Whirligig Beetle
Riverdave's Journal
This essay appeared in the Durham Herald-Sun on 10/5/97

All river watchers, waders and wafters are familiar with the mesmerizing motion of the surface swimmer known as the whirligig beetle. Its jerky, wild gyrations are in stark contrast to its more gentle and graceful surface neighbor, the thin-bodied water strider. These two make quite a pair on the river, almost a Laurel and Hardy combination of aquatic entertainment. 

When approached, the whirligigs begin to nervously dart about, and if disturbed, turn into live circus rings of rapidly swirling river dervishes. A few beetles may dive to escape, but most try to evade a threat by leaving a predator hopelessly dazzled by erratic movements. When the threat passes on, the group reorganizes to its nervous huddle once again. 

The whirligig beetle is the only insect that actually lives in the surface film of the river. It is equipped with compound eyes, half of which focus above the water and half of which peer below the surface into the river. It is thus able to search for struggling prey on the surface of the water, and at the same time, keep a close watch for predators that may lurk in the depths beneath. I previously have observed this same phenomenon in the mysterious tropical swamps of Trinidad, in the anableps, a large fish that swims on the surface endowed with bifocals as well. 

The antennae of the whirligig extend straight out in front of its body, pressed against the surface of the water as it swims. At the base of the antennae is what is known as Johnston's Organ, a sensor that detects minute ripples on the water that allows the insect to detect either prey or obstacles in its movement. In addition, as it swims, the ripples caused by the beetle extend outward and bounce off of rocks and return to the beetle. The antennae then become instruments of echolocation, as are present in bats, to steer the beetles away from collisions with each other or with river debris. 

Other parts of the whirligig anatomy that are highly specialized are the legs. The front two are long and can extend quickly to grab its prey of other insects. The middle and hind pairs of legs are short, flattened and made for paddling the river. All these parts are encased in an oval, sleek shell with a bronzy sheen that makes for a very efficient and streamlined aquatic predator.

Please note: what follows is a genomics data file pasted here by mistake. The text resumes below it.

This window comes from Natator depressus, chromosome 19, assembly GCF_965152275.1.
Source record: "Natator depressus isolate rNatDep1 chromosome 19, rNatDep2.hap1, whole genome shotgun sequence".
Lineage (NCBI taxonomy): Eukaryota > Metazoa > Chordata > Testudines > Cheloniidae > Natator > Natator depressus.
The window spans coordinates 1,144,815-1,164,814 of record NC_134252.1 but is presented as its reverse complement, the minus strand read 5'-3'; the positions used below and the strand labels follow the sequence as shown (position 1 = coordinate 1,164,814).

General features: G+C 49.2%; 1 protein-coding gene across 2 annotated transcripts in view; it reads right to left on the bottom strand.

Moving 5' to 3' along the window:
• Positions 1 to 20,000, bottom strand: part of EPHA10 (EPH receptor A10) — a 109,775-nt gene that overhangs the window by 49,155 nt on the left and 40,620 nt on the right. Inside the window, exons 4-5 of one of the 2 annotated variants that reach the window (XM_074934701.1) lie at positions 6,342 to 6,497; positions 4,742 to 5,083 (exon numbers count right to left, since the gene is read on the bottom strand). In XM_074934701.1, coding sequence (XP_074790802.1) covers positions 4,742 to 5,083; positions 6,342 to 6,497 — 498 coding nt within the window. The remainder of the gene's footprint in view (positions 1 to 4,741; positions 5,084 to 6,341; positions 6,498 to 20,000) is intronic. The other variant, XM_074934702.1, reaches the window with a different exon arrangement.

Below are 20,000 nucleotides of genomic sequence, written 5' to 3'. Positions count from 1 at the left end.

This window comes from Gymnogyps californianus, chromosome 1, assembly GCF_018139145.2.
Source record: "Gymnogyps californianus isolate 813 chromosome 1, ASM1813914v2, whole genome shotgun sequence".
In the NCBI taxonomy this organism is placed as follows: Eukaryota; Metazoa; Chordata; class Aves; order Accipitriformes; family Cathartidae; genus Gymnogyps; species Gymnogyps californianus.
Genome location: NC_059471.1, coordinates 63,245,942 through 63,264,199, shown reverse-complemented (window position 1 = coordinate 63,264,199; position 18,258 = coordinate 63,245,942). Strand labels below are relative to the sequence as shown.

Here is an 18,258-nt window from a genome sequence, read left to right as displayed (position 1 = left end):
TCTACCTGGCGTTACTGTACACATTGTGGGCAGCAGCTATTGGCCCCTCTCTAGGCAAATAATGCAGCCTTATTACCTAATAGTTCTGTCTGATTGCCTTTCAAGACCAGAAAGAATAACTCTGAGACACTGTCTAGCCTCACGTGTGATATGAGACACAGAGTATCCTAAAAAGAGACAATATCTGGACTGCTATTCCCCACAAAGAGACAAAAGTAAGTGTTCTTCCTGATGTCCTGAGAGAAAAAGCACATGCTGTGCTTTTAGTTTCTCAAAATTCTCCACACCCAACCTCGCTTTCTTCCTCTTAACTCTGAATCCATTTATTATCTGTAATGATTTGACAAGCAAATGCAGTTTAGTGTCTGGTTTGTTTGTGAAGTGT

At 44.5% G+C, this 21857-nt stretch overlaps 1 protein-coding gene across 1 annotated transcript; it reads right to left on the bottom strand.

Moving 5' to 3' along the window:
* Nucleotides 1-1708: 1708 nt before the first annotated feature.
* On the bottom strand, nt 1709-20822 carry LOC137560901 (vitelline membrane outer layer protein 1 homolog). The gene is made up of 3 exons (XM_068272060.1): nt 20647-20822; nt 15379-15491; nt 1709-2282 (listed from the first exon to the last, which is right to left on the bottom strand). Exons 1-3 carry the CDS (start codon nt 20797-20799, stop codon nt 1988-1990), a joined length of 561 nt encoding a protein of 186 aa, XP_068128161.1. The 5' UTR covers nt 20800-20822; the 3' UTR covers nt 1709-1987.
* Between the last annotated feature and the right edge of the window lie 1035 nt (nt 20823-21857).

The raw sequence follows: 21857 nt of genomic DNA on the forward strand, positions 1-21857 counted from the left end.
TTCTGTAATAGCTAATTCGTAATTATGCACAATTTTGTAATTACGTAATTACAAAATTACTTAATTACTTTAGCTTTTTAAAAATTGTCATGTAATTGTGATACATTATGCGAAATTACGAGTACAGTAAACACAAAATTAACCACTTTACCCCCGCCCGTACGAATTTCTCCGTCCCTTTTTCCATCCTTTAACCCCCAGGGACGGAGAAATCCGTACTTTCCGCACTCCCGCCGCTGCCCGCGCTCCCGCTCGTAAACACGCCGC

The whirligigs in North America form a family know as Gyrinidae. This family is divided into two genera, Dineutas and Gyrinus. The former measure about a half an inch long and the latter approximately a quarter of an inch. Representatives of both genera are found in our area, but individual species are difficult to tell apart and are distinguished only by differences in the male genitalia.

It is important to note that adult whirligigs disappear in both midwinter and then again in midsummer. To escape the harshness of winter, the adult whirligig buries itself in mud or leaf litter at the bottom of a quiet pool in the river. Then in early spring, it rises to the surface and becomes active once again. Females lay eggs in rows or masses on the stems of aquatic plants like the willow grass. After securing the next generation, both adults die soon afterward in late spring.

The eggs hatch in two weeks and the larvae feed on other insects and small aquatic animals below the surface for two to three months during the summer. When mature they leave the water and make small pupal enclosures of sand and debris on nearby plants or mud. This pupal stage lasts a week and the new adult emerges in late summer.

These new adults come together to form the large aggregations on the surface of the water that we are so familiar with for the remainder of the warm season. In the evening at sunset, the groups disperse to carry out individual night hunting, reforming their aggregations just before sunrise. At night, individual beetles may fly up to two miles to join other groups in new areas. Aggregations that contain as many as 200,000 whirligigs have been observed, according to Donald Stokes in his field guide, Observing Insect Lives.

To observe whirligig beetles whizzing about on the river is to appreciate the beauty of random motion. When so many of the rhythms and patterns of the river are, at least to the casual observer, predictable and orderly, I find it quite refreshing to stumble upon the disorderly behavior and wild freedom of the whirligigs. Gazing at random motion tends to loosen clogged areas of my inner person. And to ponder what impulse makes that tiny insect, in the middle of the night, suddenly decide to zoom out of its watery world and fly two miles to join a new aggregation, is a mystery that will keep me ruminating for a long time ...
Photo by RIverdave: whirligig beetle aggregation in the shadow of a tree on the Neuse River